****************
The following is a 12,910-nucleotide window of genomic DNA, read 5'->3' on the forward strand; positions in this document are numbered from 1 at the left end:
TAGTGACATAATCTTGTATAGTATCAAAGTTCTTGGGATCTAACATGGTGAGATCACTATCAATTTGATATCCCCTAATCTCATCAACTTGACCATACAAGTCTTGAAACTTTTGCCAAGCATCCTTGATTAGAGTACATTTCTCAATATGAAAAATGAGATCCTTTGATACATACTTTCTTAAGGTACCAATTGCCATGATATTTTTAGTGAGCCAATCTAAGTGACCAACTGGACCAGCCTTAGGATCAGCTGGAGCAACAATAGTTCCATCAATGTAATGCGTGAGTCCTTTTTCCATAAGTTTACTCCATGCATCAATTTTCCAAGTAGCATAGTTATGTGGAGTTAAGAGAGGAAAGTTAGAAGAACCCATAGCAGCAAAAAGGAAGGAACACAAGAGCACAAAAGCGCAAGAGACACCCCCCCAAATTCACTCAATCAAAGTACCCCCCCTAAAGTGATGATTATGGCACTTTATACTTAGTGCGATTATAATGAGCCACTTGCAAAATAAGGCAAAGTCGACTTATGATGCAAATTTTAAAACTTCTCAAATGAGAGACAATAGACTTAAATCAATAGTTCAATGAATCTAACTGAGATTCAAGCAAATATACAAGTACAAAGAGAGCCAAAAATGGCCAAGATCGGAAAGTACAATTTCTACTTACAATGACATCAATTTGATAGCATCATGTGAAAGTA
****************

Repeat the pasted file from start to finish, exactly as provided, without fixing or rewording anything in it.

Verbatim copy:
The following is a 12,910-nucleotide window of genomic DNA, read 5'->3' on the forward strand; positions in this document are numbered from 1 at the left end:
TAGTGACATAATCTTGTATAGTATCAAAGTTCTTGGGATCTAACATGGTGAGATCACTATCAATTTGATATCCCCTAATCTCATCAACTTGACCATACAAGTCTTGAAACTTTTGCCAAGCATCCTTGATTAGAGTACATTTCTCAATATGAAAAATGAGATCCTTTGATACATACTTTCTTAAGGTACCAATTGCCATGATATTTTTAGTGAGCCAATCTAAGTGACCAACTGGACCAGCCTTAGGATCAGCTGGAGCAACAATAGTTCCATCAATGTAATGCGTGAGTCCTTTTTCCATAAGTTTACTCCATGCATCAATTTTCCAAGTAGCATAGTTATGTGGAGTTAAGAGAGGAAAGTTAGAAGAACCCATAGCAGCAAAAAGGAAGGAACACAAGAGCACAAAAGCGCAAGAGACACCCCCCCAAATTCACTCAATCAAAGTACCCCCCCTAAAGTGATGATTATGGCACTTTATACTTAGTGCGATTATAATGAGCCACTTGCAAAATAAGGCAAAGTCGACTTATGATGCAAATTTTAAAACTTCTCAAATGAGAGACAATAGACTTAAATCAATAGTTCAATGAATCTAACTGAGATTCAAGCAAATATACAAGTACAAAGAGAGCCAAAAATGGCCAAGATCGGAAAGTACAATTTCTACTTACAATGACATCAATTTGATAGCATCATGTGAAAGTA